Throughout history, society produced this standard of beauty, power and acceptability that’s almost exclusively Eurocentric with white skin being the main – if not only – trait. It’s everywhere! Even God is seen as white by damn near everyone, including people of color!

Though disappointing as it is, it’s no surprise that there are people of color who despise their own people or themselves due to the opposite side of the same propaganda machine. While whiteness is seen as superior, beautiful and normal, blackness is seen as inferior, ugly and abnormal.

Black folks have to deal with this all day, everyday for the rest of their lives. We adapt by accepting it or fighting it. Either way, it’s almost pure hell living in a white man’s heaven.

We shouldn’t berate Lil’ Kim for changing her looks. She’s a human being that’s mirroring society’s unyielding disrespect and abuse of people of color, especially black women.

Remembering Prince


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On April 21, 2016, the universe has lost a shining star. The force of nature known as Prince has passed on to the other side. And like so many people worldwide, his death was more painful than a kick to the groin.

I’m still in great disbelief, thinking this is all a dream, or rather a nightmare. The shock has never left my system and will likely remain there for some time. And even though I’ve never known the brilliant artist, I still feel like a part of me died with him. Like millions around the world, I only knew of him through his music. And oh, what great music it is!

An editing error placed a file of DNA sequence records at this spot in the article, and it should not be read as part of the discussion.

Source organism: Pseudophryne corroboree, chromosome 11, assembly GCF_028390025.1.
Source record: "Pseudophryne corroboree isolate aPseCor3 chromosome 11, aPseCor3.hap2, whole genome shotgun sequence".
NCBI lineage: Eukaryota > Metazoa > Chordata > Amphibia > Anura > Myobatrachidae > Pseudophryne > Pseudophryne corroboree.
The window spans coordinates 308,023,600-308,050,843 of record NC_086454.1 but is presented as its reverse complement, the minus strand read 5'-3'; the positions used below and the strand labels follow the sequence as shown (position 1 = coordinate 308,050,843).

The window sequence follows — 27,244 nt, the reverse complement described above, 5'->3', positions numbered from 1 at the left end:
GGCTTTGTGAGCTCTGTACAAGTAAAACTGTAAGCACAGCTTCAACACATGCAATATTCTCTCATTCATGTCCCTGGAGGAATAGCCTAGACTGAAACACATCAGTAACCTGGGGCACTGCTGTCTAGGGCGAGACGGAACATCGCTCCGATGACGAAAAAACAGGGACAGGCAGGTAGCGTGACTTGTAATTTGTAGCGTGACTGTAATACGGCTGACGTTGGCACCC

I’ve listened to Prince’s songs ever since I stopped sucking my thumb. I remember watching his video “When Doves Cry” (before it was edited) and listening to his lyrics. Even though I was little, I considered that song to be a masterpiece. To this day, I consider it one of the best songs ever made in modern history.

I’m no music expert. So, I can’t break down what made the song so majestic intricately. All I can say is that it was part of my soundtrack to the 80’s.

Then came the turn of the decade. Batman was out in theaters. As a side note, it’s my second favorite version of the caped crusader. My first is the animated series’ version, and my third is Adam West.

Anyway, I didn’t go see it at the movies at the time. But I was given the VHS tape of the film for Christmas. As someone was into movies enough to even watch the closing credits, I enjoyed myself listening to Danny Elfman’s rousing score.

Then came Scandalous. I especially loved Scandalous. Oh man, do I love Scandalous! Only Prince could make an awesome baby-making song as part of an album based on a popular comic book character. Only, I was only ten at the time, and had no clue where babies came from.

As I grew, other songs came from the Purple One. And then, I got word that he dropped his name in place of the now-iconic symbol. At the time, I thought that the symbol was cool to look at, but I was ignorant to know what the deal was. I thought it was just another creative idea by the talented musician. I didn’t realize that it was actually a political move, one of many.